It is unknown whether the clonal reproduction and brood production synchronicity in O. biroi is representative of other Ooceraea and if the species is a part of an older clade of parthenogenetic lineages or an exception. Subdichthadiigyne queens of Ooceraea crypta suggest more traditional reproduction in at least one other species. Many males of Ooceraea have a highly modified abdominal sternite VII, suggesting its involvement in copulation (see discussion of male characters above). An Australian species Ooceraea australis is relatively common throughout the continent and has been reported to form colonies with thousands of individuals (Heterick 2009).
Life History Traits
- Mean colony size: "number from a hunderd to several hundred" (Greer et al., 2021)
- Compound colony type: not parasitic (Greer et al., 2021)
- Nest site: hypogaeic (Greer et al., 2021)
- Diet class: predator (Greer et al., 2021)
- Foraging stratum: subterranean/leaf litter (Greer et al., 2021)
• Antennal segment count: 8; 9; 10; 11 • Caste: none or weak • Sting: absent • Metaplural Gland: present • Cocoon: absent
All Karyotype Records for Genus
|Ooceraea biroi||28||25M+3A||India||Imai et al., 1984||as ''Cerapachys biroi''|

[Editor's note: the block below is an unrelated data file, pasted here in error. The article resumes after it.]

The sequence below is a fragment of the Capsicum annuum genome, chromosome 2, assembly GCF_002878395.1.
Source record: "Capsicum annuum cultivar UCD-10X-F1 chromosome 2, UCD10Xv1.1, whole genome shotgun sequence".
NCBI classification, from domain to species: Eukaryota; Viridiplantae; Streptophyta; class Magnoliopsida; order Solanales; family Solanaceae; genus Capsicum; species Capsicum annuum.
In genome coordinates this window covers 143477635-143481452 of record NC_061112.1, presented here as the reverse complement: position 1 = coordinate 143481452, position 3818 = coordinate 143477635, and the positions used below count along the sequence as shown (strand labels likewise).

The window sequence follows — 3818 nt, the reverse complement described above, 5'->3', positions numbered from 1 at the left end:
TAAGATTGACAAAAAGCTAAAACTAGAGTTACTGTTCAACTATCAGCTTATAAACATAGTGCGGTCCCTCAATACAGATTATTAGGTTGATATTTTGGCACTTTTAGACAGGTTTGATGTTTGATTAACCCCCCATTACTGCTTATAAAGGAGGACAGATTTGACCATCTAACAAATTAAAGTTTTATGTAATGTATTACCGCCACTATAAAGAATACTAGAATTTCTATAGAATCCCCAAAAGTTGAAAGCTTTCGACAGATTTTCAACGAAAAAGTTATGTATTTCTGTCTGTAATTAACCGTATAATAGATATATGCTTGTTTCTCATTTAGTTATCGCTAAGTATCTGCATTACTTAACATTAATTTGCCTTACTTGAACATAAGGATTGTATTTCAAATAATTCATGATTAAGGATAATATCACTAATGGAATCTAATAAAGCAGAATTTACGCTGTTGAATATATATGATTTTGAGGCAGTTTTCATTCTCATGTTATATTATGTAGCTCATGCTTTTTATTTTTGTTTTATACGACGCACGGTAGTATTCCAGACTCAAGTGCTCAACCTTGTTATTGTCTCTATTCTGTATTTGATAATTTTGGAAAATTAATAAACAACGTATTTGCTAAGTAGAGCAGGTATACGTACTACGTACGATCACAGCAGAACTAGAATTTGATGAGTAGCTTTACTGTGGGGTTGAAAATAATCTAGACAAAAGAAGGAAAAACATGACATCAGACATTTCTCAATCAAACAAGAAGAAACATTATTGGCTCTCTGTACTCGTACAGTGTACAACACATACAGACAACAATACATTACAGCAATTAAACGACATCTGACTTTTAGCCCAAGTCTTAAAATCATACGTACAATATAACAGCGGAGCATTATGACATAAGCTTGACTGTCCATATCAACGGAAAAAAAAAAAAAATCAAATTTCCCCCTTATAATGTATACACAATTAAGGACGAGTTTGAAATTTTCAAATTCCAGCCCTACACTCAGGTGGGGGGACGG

The following information is derived from Barry Bolton's Online Catalogue of the Ants of the World.
- OOCERAEA [Dorylinae]
- Ooceraea Roger, 1862a: 248. Type-species: Ooceraea fragosa, by monotypy.
- Ooceraea subgenus of Cerapachys: Emery, 1902d: 24; Wheeler, W.M. 1902d: 185; Emery, 1911d: 10.
- Ooceraea junior synonym of Cerapachys: Brown, 1975: 19.
- Ooceraea as genus: Borowiec, 2016: 191.
- CYSIAS [junior synonym of Ooceraea]
- Cysias Emery, 1902c: 24 [as subgenus of Cerapachys]. Type-species: Ooceraea papuana, by original designation.
- Cysias raised to genus: Ashmead, 1905b: 382.
- Cysias subgenus of Cerapachys: Wheeler, W.M. 1910g: 137.
- Cysias junior synonym of Syscia: Emery, 1911d: 10.
- Cysias junior synonym of Cerapachys: Kempf, 1972a: 76; see also Brown, 1975: 19.
- Cysias junior synonym of Ooceraea: Borowiec, 2016: 191.
Borowiec (2016) - The taxonomic history of Ooceraea is complicated. The genus was originally described by Roger (1862) to include Ooceraea coeca from Sri Lanka. Roger did not place Ooceraea in a particular group but subsequent authors classified the genus in Myrmicinae (Mayr 1865, Emery 1877), most likely due to the relatively small abdominal segment III (postpetiole) present in these ants. Dalla Torre (1893) considered it a member of the Ponerinae. Later Forel (1893a) established the tribe “Cerapachysii” within Ponerinae, where he included Ooceraea along with Cerapachys and others. Starting with Emery (1902), Ooceraea was treated as a subgenus of Cerapachys until Brown’s provisional (1973) and formal (1975) synonymizations of all Cerapachys subgenera.